When car dealers start doing business with the federal government, whaddya expect? Perfect harmony?
Of course not. Several weeks into the Cash for Clunkers program, it turns out that delivering a couple of billion dollars' worth of rebates for hundreds of thousands of car purchases can generate a few flat tires.
The Department of Transportation announced Thursday that the program will end at 8 p.m. ET Aug. 24.
The department's latest update on the Car Allowance Rebate System (CARS) shows that the government has received applications for about 457,000 rebates totaling $1.9 billion. But so far, the feds have approved only a fraction of those, leaving dealers furious -- and holding the bag.
Buyers, meanwhile, should make sure the dealer isn't putting the burden of obtaining a rebate on them. And those still looking for a clunker deal should be able to find plenty of dealers continuing to play along.
Caught shorthanded by program's successIt's obvious that the National Highway Traffic Safety Administration, the agency administering CARS, has been overwhelmed by the popularity of a program that has surprised just about everybody, including the masterminds in Congress who had to triple the funding a week after clunkers kicked in. The NHTSA initially detailed 225 people to process those 400,000 claims; it's working on assigning 1,000 more to the program to help speed the rebates.
To put this in context, there are only about 635 full-time workers at the entire agency, and their principal job is to set safety standards, perform crash tests, conduct research and regulate the automakers. So the NHTSA is swelling to nearly twice its regular size -- by borrowing workers from other agencies -- to manage a program that will come and go within six weeks.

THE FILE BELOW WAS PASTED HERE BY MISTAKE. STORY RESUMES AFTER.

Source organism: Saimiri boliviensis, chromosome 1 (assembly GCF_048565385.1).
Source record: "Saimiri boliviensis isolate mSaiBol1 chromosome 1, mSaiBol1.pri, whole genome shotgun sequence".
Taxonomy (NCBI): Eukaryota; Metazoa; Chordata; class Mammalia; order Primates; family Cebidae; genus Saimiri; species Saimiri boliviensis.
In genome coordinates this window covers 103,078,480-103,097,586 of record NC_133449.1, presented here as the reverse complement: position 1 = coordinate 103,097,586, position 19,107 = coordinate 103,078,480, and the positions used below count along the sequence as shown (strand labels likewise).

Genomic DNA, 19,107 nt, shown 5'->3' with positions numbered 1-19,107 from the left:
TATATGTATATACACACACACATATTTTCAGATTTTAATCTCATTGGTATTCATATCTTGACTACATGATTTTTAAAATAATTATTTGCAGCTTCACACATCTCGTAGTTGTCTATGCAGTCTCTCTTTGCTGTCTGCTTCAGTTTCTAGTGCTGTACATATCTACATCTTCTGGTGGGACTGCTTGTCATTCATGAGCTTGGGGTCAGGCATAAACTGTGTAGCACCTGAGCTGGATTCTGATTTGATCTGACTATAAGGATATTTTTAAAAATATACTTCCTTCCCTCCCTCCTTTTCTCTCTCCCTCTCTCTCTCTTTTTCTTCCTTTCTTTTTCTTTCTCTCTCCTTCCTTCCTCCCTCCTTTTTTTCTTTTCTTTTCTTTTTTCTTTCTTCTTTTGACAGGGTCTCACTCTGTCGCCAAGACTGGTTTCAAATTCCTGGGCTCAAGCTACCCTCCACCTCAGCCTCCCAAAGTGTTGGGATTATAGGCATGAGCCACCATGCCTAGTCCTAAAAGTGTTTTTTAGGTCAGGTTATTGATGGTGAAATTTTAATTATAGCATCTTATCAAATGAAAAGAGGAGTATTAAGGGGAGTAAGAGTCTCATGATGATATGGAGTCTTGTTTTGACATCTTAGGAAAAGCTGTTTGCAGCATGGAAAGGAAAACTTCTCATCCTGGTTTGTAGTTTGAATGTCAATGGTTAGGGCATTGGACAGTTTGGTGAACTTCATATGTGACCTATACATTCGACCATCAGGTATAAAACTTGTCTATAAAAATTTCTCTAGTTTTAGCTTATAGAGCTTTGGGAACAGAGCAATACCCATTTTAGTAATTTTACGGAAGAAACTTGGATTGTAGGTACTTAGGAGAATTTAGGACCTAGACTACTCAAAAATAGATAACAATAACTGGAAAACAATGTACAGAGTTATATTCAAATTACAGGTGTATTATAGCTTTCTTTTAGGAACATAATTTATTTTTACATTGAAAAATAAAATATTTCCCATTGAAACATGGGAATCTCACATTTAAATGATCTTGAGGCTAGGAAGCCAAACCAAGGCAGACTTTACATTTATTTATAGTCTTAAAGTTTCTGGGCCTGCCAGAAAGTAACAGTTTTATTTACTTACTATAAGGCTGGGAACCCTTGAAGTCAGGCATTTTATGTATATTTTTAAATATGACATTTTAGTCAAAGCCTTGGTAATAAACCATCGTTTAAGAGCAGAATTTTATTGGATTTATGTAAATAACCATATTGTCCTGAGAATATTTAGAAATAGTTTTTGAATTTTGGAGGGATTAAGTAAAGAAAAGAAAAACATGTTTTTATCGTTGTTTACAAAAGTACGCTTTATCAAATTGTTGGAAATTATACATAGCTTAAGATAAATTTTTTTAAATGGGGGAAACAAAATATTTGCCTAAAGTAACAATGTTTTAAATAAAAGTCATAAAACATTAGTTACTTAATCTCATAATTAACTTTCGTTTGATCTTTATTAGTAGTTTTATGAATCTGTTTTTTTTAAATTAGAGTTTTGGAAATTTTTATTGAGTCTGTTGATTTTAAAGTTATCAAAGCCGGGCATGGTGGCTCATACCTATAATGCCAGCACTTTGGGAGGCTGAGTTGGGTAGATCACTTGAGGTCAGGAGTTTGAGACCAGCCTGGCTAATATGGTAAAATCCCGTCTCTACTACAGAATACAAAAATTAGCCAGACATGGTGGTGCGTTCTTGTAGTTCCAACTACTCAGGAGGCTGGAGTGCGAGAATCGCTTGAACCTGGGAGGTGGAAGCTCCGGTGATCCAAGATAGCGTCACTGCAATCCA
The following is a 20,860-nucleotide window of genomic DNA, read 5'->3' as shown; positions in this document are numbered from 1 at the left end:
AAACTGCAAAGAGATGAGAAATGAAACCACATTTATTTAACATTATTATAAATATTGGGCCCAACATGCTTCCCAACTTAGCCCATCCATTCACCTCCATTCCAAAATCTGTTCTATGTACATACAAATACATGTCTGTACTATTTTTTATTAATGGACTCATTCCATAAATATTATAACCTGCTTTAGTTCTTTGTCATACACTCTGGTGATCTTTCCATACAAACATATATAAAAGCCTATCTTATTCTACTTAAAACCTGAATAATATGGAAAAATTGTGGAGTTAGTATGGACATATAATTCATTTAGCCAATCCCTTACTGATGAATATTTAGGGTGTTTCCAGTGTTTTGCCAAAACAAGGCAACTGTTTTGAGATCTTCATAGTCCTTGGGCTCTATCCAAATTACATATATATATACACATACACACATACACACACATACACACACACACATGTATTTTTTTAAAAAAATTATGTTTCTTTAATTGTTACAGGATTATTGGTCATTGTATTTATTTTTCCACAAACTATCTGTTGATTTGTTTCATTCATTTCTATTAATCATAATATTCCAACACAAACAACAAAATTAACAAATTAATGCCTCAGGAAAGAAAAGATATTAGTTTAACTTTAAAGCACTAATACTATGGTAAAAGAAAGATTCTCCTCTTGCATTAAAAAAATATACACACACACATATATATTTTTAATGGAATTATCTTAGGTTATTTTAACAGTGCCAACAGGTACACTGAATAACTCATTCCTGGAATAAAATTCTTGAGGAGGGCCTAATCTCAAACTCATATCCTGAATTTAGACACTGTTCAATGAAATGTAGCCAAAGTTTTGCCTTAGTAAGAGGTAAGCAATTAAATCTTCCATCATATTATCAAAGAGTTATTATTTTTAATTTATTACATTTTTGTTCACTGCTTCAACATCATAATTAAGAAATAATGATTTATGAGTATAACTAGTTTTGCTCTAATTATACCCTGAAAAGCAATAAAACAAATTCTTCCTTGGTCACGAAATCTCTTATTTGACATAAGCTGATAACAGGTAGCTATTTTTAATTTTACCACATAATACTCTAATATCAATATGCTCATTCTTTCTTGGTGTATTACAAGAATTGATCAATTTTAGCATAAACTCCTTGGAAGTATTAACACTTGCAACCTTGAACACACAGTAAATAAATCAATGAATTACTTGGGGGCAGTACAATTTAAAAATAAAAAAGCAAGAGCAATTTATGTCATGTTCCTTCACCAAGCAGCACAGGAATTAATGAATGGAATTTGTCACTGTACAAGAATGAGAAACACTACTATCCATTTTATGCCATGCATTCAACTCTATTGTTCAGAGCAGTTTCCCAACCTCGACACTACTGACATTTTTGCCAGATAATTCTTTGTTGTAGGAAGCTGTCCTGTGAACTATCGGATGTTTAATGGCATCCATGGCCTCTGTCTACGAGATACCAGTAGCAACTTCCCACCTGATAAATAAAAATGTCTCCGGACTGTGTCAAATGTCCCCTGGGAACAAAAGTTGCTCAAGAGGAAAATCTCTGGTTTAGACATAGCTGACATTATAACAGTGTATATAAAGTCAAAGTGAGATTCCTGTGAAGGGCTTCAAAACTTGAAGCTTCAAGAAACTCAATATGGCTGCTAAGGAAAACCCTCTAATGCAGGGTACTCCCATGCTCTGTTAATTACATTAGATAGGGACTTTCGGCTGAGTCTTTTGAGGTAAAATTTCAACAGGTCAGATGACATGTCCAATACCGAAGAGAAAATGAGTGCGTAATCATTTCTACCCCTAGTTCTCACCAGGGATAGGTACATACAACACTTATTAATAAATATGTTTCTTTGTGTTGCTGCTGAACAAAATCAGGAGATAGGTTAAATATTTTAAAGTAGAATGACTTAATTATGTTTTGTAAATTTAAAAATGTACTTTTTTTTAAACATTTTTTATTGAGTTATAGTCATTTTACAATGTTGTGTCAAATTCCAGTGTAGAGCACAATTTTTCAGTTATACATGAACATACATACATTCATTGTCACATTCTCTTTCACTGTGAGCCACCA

The NHTSA also has to make sure nobody's claiming that a rusty tricycle constitutes a clunker worth $4,500 toward a new ride. Don't get me wrong: I'm not suggesting that anybody would ever attempt to take advantage of wanton congressional spending and defraud the U.S. government. But do we trust car dealers and their customers enough to go by the honor system?
Many of the rejected clunker claims are being sent back to dealers because of paperwork snafus like unsigned sales agreements, mismatched serial numbers and forms that fail to include the make, model and year of the clunker being traded in. Hmmmm. Those are all harmless mistakes, no doubt. But if people at the NHTSA weren't eyeballing every application, chances are that there would be a newspaper headline somewhere declaring "Man gets clunker rebate for Matchbox car." It still might happen.
Tension grows as delays lengthenDealer groups have been meeting with the NHTSA to straighten out the foul-ups and make sure their own members are following procedures and playing by the rules. Odds are this will all get sorted out soon, the pace of rebates will pick up and dissident dealers will quiet down.
Meanwhile, delayed rebates have caused tension between some dealers and their customers. It's just like money to ruin a beautiful relationship.
The government has gotten complaints about a few dealers who seem to be putting their customers on the hook in case there's a problem with the CARS rebate coming through. Now, in a negotiated deal it's always a good idea to put the financial risk on the other guy. Except that in the CARS program, dealers aren't allowed to do that.
Banned practices include forcing the buyer to leave a deposit for the amount of the clunker rebate, in case the government doesn't cough it up, and forcing the buyer to sign an agreement to pay the dealer the rebate amount if the government rejects the application. In general, the burden is on the dealer, not the car buyer, to dicker with the feds and make sure the paperwork is correct (unless you lie on the application, which could invalidate the whole deal).
Consumers can see the complete list of rules at Cars.gov, and buyers can report suspicious dealer activity to the government by calling 1-866-CAR-7891.